About Cari.Harris

Cari Harris has been a Social Sciences educator for over 12 years, in both brick & mortar and online environments. She currently works as the Curriculum and Instructional Support Manager for an online high school dropout recovery program, and is the Assignment Editor and a writer for The Educator’s Room, an online education magazine. Cari is certified in Gamification and has worked on several projects incorporating Gamification into online and traditional education environments. Her areas of expertise include Gamification and Student Resilience & Motivation; Conflict Resolution & Collaboration, and social justice education. Prior to her teaching career, Cari worked for 15 years in civil litigation and as a human rights activist in Northern Ireland and Washington, DC. She holds a BA in Conflict Analysis & Resolution, an Masters in Teaching, and an MA in Political Science. Cari is a James Madison Fellow, and is the author of the book, How to Finish the Test When Your Pencil Breaks: A Teacher Faces Layoff, Unemployment and a Career Shift. You can finder her on twitter at @teachacari.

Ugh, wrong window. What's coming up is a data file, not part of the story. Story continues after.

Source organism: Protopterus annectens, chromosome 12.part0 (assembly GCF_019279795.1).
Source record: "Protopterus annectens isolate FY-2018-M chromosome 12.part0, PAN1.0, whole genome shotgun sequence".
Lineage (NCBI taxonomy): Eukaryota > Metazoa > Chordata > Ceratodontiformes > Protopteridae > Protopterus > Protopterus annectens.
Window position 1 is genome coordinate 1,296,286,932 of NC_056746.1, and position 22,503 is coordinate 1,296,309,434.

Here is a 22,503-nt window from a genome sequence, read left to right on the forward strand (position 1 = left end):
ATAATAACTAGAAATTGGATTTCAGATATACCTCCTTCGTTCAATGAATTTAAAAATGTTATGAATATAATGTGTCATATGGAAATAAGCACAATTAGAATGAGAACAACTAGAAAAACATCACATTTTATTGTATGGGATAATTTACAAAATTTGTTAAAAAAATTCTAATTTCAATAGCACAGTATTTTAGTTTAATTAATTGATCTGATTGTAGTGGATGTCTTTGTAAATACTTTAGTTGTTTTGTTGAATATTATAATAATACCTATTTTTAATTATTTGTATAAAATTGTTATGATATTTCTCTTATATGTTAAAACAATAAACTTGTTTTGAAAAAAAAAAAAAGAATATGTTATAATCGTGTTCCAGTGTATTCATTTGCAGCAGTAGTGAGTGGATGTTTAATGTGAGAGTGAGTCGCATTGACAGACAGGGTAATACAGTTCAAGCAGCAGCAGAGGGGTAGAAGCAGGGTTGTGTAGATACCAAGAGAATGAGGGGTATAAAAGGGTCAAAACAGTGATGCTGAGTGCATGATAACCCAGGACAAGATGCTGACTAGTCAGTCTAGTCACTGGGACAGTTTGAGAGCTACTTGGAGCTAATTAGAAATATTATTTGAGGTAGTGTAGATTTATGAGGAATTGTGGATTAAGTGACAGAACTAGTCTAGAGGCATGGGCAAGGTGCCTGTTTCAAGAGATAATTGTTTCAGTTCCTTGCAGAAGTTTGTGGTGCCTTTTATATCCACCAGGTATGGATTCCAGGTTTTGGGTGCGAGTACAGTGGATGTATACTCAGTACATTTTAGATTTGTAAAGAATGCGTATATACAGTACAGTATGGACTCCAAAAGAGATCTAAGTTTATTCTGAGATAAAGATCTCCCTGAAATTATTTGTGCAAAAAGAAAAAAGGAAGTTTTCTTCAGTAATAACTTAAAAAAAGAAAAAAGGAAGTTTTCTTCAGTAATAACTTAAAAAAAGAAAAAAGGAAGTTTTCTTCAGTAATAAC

messages of solidarity in Place de la Bourse after the bombings in Brussels

messages of solidarity in Place de la Bourse after the bombings in Brussels

As I write this, there has been yet another terrible attack in a European city. Bombs in Brussels, Belgium have killed over 30 people and injured almost 200 (at this writing). I sit in sadness considering the world we live in and the world in which my students are growing up. It’s actually not as dangerous a world as past generations. But it doesn’t feel that way. And the dangers of this era are tinged with a visceral animosity and hatred that has begun to blanket our culture like a suffocating smoke.